Deepmind introduces a new research framework for AI agents in simulated environments such as video games that can interact more flexibly and naturally with humans.
AI systems have achieved great success in video games such as Dota or Starcraft, defeating human professional players. This is made possible by precise reward functions that are tuned to optimize game outcomes: Agents were trained using unique wins and losses calculated by computer code. Where such reward functions are possible, AI agents can sometimes achieve superhuman performance.
But often – especially for everyday human behaviors with open-ended outcomes – there is no such precise reward function.
For an AI agent to be able to “put a cup down nearby,” for example, it would need to be able to deal with a variety of possibilities. There are different linguistic formulations of the same request, language-intrinsic ambiguities (what is “nearby”?), irrelevant factors (for example, the color of the cup), and many ways to fulfill the request.
Deepmind strives for more natural interaction between humans and AI
Deepmind researchers are now introducing a new learning and training paradigm to develop agents that can naturally interact with and learn from humans.
To achieve this, Deepmind relies on humans to come up with tasks that AI agents must perform in simulated environments. Deepmind uses the resulting data to optimize the agents. These agents, trained with human feedback, can better understand “fuzzy human concepts” and have “grounded and open-ended” interactions with humans, according to Deepmind.
While still in its infancy, this paradigm creates agents that can listen, talk, ask questions, navigate, search and retrieve, manipulate objects, and perform many other activities in real-time.
AI agents learn from humans in an interactive playhouse
For its new research framework, Deepmind developed an interactive 3D playhouse in which AI agents and human users can move freely as avatars and interact and cooperate with each other.
Any exchange between humans and avatars took place via natural language in a chat. Here, humans set the context by asking the agents tasks or questions. The following video shows some of these tasks and how (already trained) AI agents solve them.
In the Playhouse environment, the research team also collected interaction data for training with reinforcement learning. According to Deepmind, the dataset generated includes 25 years of real-time interactions between agents and hundreds of humans.
Learning from humans means learning for humans
For the advanced AI agents, Deepmind first cloned the behavior and interactions of human users in the playhouse. Without this prior, the AI agents would otherwise just act randomly and in ways that humans could not understand, Deepmind writes.
This initial behavior was then optimized by human feedback with reinforcement learning according to the classical trial-and-error principle. However, the reward or punishment was not based on a score, but humans evaluated whether the actions contributed to achieving the goal or not.
Based on these interactions, Deepmind then trained a reward model that could predict human preferences. This reward model served as a feedback mechanism for further optimization of the agents through reinforcement learning.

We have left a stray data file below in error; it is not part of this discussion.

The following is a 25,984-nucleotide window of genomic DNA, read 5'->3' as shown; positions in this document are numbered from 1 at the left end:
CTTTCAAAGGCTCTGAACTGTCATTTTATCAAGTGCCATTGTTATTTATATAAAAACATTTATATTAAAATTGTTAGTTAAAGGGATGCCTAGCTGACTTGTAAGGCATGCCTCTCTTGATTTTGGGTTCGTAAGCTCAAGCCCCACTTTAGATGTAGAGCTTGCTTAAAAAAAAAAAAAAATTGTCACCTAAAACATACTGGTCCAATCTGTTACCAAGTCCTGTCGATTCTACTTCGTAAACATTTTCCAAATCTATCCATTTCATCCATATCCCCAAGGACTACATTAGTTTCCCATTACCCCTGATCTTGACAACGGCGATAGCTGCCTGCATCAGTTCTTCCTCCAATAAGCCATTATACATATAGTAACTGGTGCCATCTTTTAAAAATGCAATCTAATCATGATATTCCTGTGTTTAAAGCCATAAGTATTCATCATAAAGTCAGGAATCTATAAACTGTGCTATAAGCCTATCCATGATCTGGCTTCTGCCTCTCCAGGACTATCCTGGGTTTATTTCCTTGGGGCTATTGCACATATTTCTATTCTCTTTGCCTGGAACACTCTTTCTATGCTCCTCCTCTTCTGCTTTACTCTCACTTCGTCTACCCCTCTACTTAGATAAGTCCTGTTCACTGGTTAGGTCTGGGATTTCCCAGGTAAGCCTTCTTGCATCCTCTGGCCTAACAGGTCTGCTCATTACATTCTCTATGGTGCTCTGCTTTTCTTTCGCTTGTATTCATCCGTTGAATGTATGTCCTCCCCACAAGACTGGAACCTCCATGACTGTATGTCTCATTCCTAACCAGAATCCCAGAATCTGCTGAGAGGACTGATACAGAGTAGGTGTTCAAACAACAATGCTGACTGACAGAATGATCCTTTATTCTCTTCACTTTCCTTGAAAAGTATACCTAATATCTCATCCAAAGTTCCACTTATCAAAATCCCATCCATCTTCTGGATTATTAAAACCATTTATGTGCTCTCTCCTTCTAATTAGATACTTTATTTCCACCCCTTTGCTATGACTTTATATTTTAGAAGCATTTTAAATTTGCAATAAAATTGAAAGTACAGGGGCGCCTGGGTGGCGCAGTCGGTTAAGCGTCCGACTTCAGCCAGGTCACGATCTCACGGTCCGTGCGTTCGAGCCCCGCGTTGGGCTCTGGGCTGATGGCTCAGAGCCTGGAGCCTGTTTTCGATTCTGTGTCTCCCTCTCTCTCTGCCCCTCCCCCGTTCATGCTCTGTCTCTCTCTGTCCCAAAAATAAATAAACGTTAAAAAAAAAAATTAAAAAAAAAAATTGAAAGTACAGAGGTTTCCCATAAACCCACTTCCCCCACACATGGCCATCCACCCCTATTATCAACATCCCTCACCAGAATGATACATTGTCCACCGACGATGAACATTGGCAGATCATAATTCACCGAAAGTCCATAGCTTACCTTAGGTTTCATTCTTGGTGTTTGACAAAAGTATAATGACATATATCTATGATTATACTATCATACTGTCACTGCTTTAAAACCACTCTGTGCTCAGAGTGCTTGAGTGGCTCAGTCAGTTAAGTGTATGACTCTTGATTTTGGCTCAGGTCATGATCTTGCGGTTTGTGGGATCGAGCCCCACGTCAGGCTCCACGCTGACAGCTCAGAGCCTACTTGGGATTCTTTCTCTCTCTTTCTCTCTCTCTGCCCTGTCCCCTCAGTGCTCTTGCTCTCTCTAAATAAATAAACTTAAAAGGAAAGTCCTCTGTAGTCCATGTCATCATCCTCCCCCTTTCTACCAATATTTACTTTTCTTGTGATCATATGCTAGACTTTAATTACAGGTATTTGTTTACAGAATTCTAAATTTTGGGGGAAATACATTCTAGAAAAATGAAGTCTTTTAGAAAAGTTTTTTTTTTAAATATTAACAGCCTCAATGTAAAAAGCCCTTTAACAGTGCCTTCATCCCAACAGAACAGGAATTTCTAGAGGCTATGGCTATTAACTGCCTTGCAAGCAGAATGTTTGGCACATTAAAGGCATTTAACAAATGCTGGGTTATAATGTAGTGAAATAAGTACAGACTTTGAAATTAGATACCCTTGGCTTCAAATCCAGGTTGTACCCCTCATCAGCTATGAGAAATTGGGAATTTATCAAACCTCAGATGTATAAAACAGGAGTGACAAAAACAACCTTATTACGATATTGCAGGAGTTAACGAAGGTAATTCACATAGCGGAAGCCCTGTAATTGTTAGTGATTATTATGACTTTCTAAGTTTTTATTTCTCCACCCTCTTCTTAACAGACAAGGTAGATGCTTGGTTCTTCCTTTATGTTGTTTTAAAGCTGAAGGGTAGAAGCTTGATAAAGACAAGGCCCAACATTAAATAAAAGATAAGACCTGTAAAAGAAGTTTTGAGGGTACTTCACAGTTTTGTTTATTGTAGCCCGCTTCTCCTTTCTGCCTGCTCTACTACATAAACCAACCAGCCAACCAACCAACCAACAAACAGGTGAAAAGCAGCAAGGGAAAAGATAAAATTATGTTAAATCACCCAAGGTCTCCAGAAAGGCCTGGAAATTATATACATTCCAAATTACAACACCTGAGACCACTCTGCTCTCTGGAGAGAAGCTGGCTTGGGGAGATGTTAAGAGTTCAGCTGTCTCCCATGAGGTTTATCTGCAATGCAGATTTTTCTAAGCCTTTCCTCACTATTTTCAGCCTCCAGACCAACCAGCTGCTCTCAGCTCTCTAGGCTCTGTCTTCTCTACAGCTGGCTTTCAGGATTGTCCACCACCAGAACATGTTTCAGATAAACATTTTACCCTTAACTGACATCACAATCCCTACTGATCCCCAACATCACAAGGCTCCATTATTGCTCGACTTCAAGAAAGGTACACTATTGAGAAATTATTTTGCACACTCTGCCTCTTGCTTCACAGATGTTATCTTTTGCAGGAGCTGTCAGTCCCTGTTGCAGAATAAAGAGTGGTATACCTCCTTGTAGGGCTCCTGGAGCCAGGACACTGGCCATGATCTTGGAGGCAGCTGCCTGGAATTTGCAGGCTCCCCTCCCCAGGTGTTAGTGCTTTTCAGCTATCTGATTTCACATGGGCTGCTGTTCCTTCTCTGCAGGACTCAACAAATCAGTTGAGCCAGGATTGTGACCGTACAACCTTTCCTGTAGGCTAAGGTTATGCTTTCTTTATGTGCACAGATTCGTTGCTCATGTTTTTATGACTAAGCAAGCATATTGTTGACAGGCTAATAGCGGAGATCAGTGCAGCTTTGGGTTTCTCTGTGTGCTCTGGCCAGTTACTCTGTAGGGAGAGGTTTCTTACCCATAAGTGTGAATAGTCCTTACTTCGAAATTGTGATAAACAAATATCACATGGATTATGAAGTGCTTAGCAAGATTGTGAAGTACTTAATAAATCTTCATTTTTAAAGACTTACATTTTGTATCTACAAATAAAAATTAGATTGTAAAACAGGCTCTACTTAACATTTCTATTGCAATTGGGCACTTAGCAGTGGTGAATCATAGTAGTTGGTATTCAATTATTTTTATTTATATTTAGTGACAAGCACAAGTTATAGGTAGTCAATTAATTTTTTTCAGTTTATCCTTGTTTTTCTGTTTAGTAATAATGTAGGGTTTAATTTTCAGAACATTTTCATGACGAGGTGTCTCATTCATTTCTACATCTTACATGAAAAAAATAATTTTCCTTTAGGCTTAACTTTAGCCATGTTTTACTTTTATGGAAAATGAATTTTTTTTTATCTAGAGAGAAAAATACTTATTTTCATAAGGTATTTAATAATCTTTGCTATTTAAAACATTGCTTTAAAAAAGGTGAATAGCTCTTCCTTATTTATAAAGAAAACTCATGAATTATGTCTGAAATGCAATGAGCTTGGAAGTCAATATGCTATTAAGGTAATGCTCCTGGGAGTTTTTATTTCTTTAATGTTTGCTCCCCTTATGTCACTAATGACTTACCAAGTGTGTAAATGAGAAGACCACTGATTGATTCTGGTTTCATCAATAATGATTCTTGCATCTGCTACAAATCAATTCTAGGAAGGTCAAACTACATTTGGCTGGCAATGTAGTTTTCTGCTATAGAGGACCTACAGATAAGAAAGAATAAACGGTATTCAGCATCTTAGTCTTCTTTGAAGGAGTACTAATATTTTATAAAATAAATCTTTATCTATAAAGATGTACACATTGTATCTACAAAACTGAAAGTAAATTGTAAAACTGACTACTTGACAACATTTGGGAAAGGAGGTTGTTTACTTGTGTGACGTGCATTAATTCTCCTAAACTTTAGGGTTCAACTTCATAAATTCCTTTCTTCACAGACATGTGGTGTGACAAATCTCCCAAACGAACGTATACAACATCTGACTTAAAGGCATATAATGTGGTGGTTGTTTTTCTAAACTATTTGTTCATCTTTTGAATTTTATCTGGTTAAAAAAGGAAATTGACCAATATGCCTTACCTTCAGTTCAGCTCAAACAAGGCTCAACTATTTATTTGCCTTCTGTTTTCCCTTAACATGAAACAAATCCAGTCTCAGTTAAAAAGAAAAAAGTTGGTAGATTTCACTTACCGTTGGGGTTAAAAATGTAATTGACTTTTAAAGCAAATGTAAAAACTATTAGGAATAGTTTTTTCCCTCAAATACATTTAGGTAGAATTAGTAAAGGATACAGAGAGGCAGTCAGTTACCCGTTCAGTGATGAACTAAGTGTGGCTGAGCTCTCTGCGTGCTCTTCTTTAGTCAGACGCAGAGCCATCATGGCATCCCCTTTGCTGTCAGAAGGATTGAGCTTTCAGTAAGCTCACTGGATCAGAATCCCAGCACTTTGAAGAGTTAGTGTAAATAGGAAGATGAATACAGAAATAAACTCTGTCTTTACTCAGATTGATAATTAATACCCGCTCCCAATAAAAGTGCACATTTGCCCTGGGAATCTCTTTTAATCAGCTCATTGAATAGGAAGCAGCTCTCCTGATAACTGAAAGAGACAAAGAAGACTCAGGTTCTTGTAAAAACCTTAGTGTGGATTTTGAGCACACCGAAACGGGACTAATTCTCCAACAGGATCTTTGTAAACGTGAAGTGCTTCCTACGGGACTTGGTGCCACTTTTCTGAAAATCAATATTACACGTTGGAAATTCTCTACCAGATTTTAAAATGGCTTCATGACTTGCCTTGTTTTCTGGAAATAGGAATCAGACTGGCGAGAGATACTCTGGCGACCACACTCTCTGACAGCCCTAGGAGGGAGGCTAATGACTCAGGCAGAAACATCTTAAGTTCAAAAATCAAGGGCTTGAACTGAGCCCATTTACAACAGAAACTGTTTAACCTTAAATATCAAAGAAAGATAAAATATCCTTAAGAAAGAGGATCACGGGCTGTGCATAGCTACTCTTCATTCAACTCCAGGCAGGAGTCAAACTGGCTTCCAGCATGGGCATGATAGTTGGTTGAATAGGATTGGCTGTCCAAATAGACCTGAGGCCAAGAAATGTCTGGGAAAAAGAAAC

The tasks and questions for the learning process came from humans as well as from agents that mimicked human tasks and questions: one agent asked questions and tasks, the other responded.
Diverse and surprising behaviors
According to Deepmind, agents trained with human feedback can solve a variety of tasks that the team had not previously anticipated. For example, they arranged objects based on two alternating colors or brought users an object similar to the one they were currently holding.
These surprises emerge because language permits a nearly endless set of tasks and questions via the composition of simple meanings. Also, as researchers, we do not specify the details of agent behaviour. Instead, the hundreds of humans who engage in interactions came up with tasks and questions during the course of these interactions.
When evaluated with human users, AI agents trained with imitation learning and reinforcement learning performed significantly better than agents that only mastered imitation.
The training process could also be run multiple times to further optimize the agents with an updated reward model, the researchers say. Agents trained in this way were even able to outperform human users on average for some complex instructions.
Deepmind sees the presented framework as contributing to the development of AI agents for video games that can interact more naturally with humans, rather than just acting according to pre-programmed behaviors. The framework could also help in the development of digital or robotic assistants suitable for everyday use.
Humans as a benchmark for machine behavior
The integration of human feedback into the training of AI systems is seen by various institutions as a way to better adapt AI to the needs of humans. Deepmind, for example, has already presented a chatbot that incorporates human feedback into the training process. The research lab CarperAI plans to publish a corresponding open-source speech AI.
OpenAI sees human feedback in AI development as a central component of positive AI alignment. With the Instruct GPT models, OpenAI has already optimized large language models with human feedback that can generate human-preferred text despite having fewer parameters.